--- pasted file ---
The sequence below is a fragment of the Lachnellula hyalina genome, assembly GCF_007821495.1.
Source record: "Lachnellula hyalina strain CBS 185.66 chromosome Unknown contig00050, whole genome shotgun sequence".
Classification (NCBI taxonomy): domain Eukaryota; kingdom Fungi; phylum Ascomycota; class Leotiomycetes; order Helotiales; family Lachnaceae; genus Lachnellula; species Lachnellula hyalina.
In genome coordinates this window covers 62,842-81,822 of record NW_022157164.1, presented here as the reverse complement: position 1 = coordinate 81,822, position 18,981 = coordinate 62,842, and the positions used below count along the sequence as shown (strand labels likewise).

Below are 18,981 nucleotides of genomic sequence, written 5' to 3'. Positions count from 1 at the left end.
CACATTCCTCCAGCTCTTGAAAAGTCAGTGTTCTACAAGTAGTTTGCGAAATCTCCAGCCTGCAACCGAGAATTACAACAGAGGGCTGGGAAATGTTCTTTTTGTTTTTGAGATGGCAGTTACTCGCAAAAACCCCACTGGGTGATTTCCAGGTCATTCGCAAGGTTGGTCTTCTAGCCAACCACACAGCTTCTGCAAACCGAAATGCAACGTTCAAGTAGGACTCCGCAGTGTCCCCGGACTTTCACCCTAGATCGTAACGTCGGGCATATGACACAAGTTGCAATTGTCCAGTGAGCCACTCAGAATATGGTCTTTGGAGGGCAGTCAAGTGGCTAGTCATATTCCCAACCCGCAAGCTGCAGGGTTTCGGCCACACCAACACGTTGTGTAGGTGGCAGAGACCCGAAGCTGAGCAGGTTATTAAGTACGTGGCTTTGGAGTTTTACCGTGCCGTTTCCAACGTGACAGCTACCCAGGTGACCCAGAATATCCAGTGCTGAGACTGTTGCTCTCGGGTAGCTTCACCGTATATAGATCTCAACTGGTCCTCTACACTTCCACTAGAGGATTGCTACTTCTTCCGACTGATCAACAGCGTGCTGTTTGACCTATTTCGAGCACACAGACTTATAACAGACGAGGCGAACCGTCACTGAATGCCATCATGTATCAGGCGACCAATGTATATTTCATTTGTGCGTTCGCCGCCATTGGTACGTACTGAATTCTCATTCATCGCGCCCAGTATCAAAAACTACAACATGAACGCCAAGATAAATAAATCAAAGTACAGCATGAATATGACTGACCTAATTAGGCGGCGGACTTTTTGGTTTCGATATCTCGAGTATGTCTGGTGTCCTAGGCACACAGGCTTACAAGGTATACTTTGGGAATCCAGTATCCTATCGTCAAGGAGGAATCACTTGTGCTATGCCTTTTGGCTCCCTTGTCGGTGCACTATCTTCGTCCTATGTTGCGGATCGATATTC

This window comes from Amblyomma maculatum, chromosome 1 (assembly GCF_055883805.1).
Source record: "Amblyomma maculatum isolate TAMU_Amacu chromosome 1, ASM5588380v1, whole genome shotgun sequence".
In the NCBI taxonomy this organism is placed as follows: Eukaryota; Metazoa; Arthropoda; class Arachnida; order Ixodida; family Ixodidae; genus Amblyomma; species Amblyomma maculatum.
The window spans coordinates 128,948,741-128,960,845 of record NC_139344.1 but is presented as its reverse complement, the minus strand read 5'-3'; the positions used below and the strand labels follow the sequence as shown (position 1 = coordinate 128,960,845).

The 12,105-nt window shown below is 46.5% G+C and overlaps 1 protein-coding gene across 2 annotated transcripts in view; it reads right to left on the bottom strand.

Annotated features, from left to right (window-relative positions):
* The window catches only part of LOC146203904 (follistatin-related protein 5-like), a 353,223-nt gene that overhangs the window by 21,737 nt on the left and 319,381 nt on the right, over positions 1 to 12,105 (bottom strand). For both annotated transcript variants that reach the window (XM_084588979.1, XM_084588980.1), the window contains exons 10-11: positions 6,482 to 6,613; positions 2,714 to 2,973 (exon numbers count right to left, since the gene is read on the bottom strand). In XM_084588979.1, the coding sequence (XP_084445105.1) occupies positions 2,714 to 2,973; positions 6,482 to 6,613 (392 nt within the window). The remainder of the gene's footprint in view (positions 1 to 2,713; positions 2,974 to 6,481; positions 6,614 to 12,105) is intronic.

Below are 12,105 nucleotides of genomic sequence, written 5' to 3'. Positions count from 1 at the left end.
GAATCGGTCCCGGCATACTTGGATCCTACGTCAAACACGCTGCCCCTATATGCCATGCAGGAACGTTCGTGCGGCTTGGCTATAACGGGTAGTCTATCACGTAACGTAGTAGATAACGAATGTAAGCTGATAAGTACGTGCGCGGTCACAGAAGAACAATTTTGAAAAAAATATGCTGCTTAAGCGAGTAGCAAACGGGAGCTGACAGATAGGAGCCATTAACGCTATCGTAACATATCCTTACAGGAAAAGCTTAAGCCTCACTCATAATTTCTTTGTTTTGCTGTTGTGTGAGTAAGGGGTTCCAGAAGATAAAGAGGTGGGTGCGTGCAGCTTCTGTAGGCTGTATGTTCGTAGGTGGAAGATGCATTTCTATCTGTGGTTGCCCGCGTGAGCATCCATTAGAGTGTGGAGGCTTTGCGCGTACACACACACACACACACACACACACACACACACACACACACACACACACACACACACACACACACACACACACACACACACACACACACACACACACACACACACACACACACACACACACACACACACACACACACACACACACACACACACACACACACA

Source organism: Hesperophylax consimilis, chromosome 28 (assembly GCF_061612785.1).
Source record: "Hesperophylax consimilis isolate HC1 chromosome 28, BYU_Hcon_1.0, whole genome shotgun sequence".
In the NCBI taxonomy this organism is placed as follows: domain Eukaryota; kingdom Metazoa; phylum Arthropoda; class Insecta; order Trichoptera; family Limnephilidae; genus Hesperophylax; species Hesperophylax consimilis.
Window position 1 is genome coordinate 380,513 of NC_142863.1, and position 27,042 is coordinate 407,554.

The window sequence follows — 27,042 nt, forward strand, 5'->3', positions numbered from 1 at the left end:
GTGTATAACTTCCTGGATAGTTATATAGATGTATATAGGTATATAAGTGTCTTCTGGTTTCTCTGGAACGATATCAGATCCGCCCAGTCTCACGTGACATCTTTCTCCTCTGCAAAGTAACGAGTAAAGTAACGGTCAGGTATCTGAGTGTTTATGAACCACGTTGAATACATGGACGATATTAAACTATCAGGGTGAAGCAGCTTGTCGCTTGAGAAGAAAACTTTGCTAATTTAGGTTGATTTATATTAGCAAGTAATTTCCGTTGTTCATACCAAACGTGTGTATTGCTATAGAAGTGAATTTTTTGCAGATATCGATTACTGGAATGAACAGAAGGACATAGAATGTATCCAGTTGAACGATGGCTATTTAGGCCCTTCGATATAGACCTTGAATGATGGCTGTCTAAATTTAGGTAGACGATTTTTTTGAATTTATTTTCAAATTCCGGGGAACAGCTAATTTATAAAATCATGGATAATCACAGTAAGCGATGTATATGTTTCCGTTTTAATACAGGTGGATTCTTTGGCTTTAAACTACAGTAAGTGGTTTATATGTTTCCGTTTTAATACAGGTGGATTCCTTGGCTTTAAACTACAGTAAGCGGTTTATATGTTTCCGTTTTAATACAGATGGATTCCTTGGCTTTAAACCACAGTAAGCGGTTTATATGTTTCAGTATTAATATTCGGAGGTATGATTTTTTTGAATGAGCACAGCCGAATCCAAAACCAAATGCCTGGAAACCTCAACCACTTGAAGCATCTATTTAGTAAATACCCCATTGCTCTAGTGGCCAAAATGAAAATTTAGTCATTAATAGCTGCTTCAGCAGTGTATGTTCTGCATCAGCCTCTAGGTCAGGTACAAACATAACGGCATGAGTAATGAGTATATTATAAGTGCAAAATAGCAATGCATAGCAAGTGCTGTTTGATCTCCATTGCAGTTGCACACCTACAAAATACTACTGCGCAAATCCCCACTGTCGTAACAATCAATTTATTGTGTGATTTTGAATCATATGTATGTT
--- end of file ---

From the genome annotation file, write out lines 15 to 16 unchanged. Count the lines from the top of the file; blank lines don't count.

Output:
GAATCGGTCCCGGCATACTTGGATCCTACGTCAAACACGCTGCCCCTATATGCCATGCAGGAACGTTCGTGCGGCTTGGCTATAACGGGTAGTCTATCACGTAACGTAGTAGATAACGAATGTAAGCTGATAAGTACGTGCGCGGTCACAGAAGAACAATTTTGAAAAAAATATGCTGCTTAAGCGAGTAGCAAACGGGAGCTGACAGATAGGAGCCATTAACGCTATCGTAACATATCCTTACAGGAAAAGCTTAAGCCTCACTCATAATTTCTTTGTTTTGCTGTTGTGTGAGTAAGGGGTTCCAGAAGATAAAGAGGTGGGTGCGTGCAGCTTCTGTAGGCTGTATGTTCGTAGGTGGAAGATGCATTTCTATCTGTGGTTGCCCGCGTGAGCATCCATTAGAGTGTGGAGGCTTTGCGCGTACACACACACACACACACACACACACACACACACACACACACACACACACACACACACACACACACACACACACACACACACACACACACACACACACACACACACACACACACACACACACACACACACACACACACACACACACACACACACACACACACA

Source organism: Hesperophylax consimilis, chromosome 28 (assembly GCF_061612785.1).